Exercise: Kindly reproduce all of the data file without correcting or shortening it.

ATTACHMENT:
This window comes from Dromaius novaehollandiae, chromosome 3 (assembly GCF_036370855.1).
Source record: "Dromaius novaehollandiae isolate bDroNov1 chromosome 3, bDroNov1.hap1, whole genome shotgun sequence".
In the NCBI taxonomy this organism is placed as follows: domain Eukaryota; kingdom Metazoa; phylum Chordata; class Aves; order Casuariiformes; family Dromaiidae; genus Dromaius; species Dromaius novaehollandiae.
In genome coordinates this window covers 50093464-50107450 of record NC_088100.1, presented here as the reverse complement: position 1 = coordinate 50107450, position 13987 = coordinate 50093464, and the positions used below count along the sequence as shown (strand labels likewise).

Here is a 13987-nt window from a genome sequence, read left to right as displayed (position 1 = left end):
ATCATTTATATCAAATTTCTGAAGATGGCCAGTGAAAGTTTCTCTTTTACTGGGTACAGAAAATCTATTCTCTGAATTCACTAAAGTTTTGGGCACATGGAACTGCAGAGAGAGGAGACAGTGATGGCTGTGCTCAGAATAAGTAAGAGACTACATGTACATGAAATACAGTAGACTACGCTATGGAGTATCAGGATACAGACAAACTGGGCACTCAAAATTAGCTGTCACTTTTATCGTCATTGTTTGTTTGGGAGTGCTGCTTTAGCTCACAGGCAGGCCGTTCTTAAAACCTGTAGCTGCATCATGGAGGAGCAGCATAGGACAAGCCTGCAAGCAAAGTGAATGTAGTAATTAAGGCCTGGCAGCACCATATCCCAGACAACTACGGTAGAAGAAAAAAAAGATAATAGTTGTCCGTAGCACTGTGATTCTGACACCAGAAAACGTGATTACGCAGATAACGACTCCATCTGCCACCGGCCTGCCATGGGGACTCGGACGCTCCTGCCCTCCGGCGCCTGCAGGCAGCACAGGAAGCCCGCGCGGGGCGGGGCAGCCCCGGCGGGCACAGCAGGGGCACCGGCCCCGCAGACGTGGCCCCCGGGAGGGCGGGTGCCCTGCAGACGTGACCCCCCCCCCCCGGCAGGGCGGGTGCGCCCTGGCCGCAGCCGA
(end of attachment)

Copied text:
This window comes from Dromaius novaehollandiae, chromosome 3 (assembly GCF_036370855.1).
Source record: "Dromaius novaehollandiae isolate bDroNov1 chromosome 3, bDroNov1.hap1, whole genome shotgun sequence".
In the NCBI taxonomy this organism is placed as follows: domain Eukaryota; kingdom Metazoa; phylum Chordata; class Aves; order Casuariiformes; family Dromaiidae; genus Dromaius; species Dromaius novaehollandiae.
In genome coordinates this window covers 50093464-50107450 of record NC_088100.1, presented here as the reverse complement: position 1 = coordinate 50107450, position 13987 = coordinate 50093464, and the positions used below count along the sequence as shown (strand labels likewise).

Here is a 13987-nt window from a genome sequence, read left to right as displayed (position 1 = left end):
ATCATTTATATCAAATTTCTGAAGATGGCCAGTGAAAGTTTCTCTTTTACTGGGTACAGAAAATCTATTCTCTGAATTCACTAAAGTTTTGGGCACATGGAACTGCAGAGAGAGGAGACAGTGATGGCTGTGCTCAGAATAAGTAAGAGACTACATGTACATGAAATACAGTAGACTACGCTATGGAGTATCAGGATACAGACAAACTGGGCACTCAAAATTAGCTGTCACTTTTATCGTCATTGTTTGTTTGGGAGTGCTGCTTTAGCTCACAGGCAGGCCGTTCTTAAAACCTGTAGCTGCATCATGGAGGAGCAGCATAGGACAAGCCTGCAAGCAAAGTGAATGTAGTAATTAAGGCCTGGCAGCACCATATCCCAGACAACTACGGTAGAAGAAAAAAAAGATAATAGTTGTCCGTAGCACTGTGATTCTGACACCAGAAAACGTGATTACGCAGATAACGACTCCATCTGCCACCGGCCTGCCATGGGGACTCGGACGCTCCTGCCCTCCGGCGCCTGCAGGCAGCACAGGAAGCCCGCGCGGGGCGGGGCAGCCCCGGCGGGCACAGCAGGGGCACCGGCCCCGCAGACGTGGCCCCCGGGAGGGCGGGTGCCCTGCAGACGTGACCCCCCCCCCCCGGCAGGGCGGGTGCGCCCTGGCCGCAGCCGA